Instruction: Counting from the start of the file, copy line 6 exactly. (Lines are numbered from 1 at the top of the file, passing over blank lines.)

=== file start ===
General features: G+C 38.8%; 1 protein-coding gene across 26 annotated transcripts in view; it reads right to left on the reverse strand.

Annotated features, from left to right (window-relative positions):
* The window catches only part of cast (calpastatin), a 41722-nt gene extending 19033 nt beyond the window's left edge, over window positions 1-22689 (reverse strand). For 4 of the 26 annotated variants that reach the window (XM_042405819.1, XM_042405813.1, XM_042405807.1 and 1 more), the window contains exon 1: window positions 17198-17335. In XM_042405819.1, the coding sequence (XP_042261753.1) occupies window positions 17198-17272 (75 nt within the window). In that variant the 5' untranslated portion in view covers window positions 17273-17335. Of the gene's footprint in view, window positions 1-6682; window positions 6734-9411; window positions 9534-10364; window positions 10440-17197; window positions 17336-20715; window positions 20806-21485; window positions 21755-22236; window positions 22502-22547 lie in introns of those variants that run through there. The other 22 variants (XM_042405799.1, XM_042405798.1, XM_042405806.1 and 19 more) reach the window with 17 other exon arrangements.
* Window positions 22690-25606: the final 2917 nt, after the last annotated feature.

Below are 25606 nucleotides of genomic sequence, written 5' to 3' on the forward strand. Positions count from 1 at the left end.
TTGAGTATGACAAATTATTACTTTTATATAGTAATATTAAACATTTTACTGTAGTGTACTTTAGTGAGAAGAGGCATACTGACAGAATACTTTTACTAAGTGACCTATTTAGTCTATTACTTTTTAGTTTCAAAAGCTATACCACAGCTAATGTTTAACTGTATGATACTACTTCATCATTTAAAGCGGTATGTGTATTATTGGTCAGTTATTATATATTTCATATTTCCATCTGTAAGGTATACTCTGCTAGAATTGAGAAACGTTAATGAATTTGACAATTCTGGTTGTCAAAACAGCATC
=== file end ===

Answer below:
TTGAGTATGACAAATTATTACTTTTATATAGTAATATTAAACATTTTACTGTAGTGTACTTTAGTGAGAAGAGGCATACTGACAGAATACTTTTACTAAGTGACCTATTTAGTCTATTACTTTTTAGTTTCAAAAGCTATACCACAGCTAATGTTTAACTGTATGATACTACTTCATCATTTAAAGCGGTATGTGTATTATTGGTCAGTTATTATATATTTCATATTTCCATCTGTAAGGTATACTCTGCTAGAATTGAGAAACGTTAATGAATTTGACAATTCTGGTTGTCAAAACAGCATC